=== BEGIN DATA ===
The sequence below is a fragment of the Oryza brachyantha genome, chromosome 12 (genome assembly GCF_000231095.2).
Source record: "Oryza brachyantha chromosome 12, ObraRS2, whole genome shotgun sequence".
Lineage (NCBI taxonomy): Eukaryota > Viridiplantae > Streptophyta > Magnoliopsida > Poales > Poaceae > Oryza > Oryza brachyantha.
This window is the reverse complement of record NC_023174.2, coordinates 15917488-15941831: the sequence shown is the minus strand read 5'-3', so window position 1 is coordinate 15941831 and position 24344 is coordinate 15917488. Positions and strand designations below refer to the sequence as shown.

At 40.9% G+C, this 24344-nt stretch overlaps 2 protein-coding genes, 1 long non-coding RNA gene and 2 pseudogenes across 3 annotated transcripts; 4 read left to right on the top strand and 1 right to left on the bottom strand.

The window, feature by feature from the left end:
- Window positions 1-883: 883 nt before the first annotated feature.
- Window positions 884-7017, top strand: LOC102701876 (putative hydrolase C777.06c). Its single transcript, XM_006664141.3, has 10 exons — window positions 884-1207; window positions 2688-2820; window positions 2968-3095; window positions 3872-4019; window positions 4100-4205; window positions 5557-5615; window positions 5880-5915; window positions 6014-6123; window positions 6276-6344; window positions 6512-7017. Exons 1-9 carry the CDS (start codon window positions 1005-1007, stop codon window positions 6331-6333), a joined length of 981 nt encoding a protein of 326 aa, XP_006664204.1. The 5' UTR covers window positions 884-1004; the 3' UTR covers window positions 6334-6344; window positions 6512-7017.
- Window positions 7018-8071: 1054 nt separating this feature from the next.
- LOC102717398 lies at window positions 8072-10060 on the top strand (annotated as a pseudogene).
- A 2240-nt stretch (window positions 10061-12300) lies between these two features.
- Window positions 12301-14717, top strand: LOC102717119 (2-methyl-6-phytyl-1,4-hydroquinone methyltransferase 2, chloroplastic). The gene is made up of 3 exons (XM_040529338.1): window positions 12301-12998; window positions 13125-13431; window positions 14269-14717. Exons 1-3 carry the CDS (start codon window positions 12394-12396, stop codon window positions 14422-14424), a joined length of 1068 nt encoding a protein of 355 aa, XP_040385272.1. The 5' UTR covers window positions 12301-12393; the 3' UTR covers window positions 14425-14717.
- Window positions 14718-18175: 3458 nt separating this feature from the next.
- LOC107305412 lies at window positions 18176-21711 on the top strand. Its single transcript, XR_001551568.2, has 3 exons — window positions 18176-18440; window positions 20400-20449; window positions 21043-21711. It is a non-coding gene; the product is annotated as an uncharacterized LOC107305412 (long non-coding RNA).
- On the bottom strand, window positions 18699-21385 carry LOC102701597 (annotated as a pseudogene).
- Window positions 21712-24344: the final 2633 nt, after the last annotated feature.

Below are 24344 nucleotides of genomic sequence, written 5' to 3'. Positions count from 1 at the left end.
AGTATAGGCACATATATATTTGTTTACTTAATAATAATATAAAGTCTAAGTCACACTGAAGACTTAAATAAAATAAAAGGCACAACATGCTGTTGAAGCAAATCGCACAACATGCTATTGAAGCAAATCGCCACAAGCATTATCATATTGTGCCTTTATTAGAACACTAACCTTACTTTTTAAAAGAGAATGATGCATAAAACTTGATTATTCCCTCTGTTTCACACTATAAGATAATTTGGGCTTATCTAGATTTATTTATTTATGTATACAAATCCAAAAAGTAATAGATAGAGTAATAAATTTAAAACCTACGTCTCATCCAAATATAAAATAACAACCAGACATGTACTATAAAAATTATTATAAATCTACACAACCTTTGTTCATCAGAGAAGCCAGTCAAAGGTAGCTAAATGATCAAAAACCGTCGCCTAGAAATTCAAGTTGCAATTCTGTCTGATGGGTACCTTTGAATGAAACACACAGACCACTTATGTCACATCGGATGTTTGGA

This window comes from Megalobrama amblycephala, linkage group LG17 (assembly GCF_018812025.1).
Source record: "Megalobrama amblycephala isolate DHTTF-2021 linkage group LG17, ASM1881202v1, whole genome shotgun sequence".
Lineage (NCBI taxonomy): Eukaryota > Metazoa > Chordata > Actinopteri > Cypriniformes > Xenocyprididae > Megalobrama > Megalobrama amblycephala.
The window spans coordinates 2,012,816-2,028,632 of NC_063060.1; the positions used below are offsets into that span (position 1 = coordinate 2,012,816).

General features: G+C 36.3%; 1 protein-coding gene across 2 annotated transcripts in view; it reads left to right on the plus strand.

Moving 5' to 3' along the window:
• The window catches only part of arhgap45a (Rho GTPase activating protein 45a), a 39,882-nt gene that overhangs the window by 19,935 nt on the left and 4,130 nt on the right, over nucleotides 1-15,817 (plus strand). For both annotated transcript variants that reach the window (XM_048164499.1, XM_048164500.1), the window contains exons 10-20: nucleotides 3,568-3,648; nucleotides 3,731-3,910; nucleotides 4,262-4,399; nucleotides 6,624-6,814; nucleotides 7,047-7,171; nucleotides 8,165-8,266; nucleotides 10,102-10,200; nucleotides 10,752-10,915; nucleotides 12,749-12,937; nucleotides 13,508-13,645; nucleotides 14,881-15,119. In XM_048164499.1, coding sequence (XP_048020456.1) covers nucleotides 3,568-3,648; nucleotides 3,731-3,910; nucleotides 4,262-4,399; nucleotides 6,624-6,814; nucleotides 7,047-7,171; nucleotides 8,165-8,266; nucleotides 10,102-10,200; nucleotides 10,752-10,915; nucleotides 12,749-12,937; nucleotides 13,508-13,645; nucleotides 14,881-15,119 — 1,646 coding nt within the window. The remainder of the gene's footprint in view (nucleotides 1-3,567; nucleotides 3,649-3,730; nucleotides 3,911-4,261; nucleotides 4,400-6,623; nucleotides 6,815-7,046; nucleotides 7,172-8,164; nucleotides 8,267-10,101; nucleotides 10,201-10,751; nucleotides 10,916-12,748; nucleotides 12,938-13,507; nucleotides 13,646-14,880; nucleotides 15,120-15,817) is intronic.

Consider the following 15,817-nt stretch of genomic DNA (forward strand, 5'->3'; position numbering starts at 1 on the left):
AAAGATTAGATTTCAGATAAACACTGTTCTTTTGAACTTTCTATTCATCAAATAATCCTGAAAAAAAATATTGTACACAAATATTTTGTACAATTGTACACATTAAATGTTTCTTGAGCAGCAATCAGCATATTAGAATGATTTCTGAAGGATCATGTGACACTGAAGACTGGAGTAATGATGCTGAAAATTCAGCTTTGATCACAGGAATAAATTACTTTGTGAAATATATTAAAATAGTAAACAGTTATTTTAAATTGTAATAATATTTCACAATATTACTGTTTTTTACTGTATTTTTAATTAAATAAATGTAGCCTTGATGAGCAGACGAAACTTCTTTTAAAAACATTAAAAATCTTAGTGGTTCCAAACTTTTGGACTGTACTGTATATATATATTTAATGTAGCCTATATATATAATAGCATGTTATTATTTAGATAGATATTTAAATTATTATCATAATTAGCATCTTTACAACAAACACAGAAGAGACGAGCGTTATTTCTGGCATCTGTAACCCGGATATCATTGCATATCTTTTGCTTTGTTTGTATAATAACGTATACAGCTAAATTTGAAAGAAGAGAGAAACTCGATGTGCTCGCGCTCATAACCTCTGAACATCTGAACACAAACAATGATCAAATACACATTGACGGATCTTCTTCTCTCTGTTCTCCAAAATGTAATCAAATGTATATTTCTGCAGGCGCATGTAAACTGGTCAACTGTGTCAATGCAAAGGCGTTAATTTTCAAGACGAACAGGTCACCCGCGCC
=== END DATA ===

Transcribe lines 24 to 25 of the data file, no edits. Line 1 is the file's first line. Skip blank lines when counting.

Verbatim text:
Moving 5' to 3' along the window:
• The window catches only part of arhgap45a (Rho GTPase activating protein 45a), a 39,882-nt gene that overhangs the window by 19,935 nt on the left and 4,130 nt on the right, over nucleotides 1-15,817 (plus strand). For both annotated transcript variants that reach the window (XM_048164499.1, XM_048164500.1), the window contains exons 10-20: nucleotides 3,568-3,648; nucleotides 3,731-3,910; nucleotides 4,262-4,399; nucleotides 6,624-6,814; nucleotides 7,047-7,171; nucleotides 8,165-8,266; nucleotides 10,102-10,200; nucleotides 10,752-10,915; nucleotides 12,749-12,937; nucleotides 13,508-13,645; nucleotides 14,881-15,119. In XM_048164499.1, coding sequence (XP_048020456.1) covers nucleotides 3,568-3,648; nucleotides 3,731-3,910; nucleotides 4,262-4,399; nucleotides 6,624-6,814; nucleotides 7,047-7,171; nucleotides 8,165-8,266; nucleotides 10,102-10,200; nucleotides 10,752-10,915; nucleotides 12,749-12,937; nucleotides 13,508-13,645; nucleotides 14,881-15,119 — 1,646 coding nt within the window. The remainder of the gene's footprint in view (nucleotides 1-3,567; nucleotides 3,649-3,730; nucleotides 3,911-4,261; nucleotides 4,400-6,623; nucleotides 6,815-7,046; nucleotides 7,172-8,164; nucleotides 8,267-10,101; nucleotides 10,201-10,751; nucleotides 10,916-12,748; nucleotides 12,938-13,507; nucleotides 13,646-14,880; nucleotides 15,120-15,817) is intronic.